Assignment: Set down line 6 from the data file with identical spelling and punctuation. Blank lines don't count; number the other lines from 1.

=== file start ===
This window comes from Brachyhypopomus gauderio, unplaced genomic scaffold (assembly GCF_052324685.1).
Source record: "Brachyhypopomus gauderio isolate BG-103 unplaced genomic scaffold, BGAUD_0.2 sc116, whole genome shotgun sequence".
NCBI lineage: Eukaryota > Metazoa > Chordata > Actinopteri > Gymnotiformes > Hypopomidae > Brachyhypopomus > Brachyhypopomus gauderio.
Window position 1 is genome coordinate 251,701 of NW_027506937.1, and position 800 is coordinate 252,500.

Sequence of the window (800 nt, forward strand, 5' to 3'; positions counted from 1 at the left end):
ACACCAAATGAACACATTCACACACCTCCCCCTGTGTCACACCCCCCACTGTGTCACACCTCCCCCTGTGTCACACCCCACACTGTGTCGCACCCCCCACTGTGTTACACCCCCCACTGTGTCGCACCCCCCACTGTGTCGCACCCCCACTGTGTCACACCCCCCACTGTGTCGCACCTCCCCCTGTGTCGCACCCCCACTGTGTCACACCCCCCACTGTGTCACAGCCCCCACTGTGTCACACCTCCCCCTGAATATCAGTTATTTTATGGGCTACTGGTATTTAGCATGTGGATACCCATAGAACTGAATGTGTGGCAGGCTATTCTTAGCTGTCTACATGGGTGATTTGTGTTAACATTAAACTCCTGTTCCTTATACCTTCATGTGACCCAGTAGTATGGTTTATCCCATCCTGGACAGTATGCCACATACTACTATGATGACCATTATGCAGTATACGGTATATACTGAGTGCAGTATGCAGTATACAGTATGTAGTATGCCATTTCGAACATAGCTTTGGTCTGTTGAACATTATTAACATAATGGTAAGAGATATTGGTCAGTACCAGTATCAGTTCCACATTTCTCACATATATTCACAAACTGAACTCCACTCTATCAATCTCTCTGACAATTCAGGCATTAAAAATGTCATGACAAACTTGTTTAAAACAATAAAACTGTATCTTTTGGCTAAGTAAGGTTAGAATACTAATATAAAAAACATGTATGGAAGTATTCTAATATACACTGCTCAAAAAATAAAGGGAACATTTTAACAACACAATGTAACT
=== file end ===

ACACCAAATGAACACATTCACACACCTCCCCCTGTGTCACACCCCCCACTGTGTCACACCTCCCCCTGTGTCACACCCCACACTGTGTCGCACCCCCCACTGTGTTACACCCCCCACTGTGTCGCACCCCCCACTGTGTCGCACCCCCACTGTGTCACACCCCCCACTGTGTCGCACCTCCCCCTGTGTCGCACCCCCACTGTGTCACACCCCCCACTGTGTCACAGCCCCCACTGTGTCACACCTCCCCCTGAATATCAGTTATTTTATGGGCTACTGGTATTTAGCATGTGGATACCCATAGAACTGAATGTGTGGCAGGCTATTCTTAGCTGTCTACATGGGTGATTTGTGTTAACATTAAACTCCTGTTCCTTATACCTTCATGTGACCCAGTAGTATGGTTTATCCCATCCTGGACAGTATGCCACATACTACTATGATGACCATTATGCAGTATACGGTATATACTGAGTGCAGTATGCAGTATACAGTATGTAGTATGCCATTTCGAACATAGCTTTGGTCTGTTGAACATTATTAACATAATGGTAAGAGATATTGGTCAGTACCAGTATCAGTTCCACATTTCTCACATATATTCACAAACTGAACTCCACTCTATCAATCTCTCTGACAATTCAGGCATTAAAAATGTCATGACAAACTTGTTTAAAACAATAAAACTGTATCTTTTGGCTAAGTAAGGTTAGAATACTAATATAAAAAACATGTATGGAAGTATTCTAATATACACTGCTCAAAAAATAAAGGGAACATTTTAACAACACAATGTAACT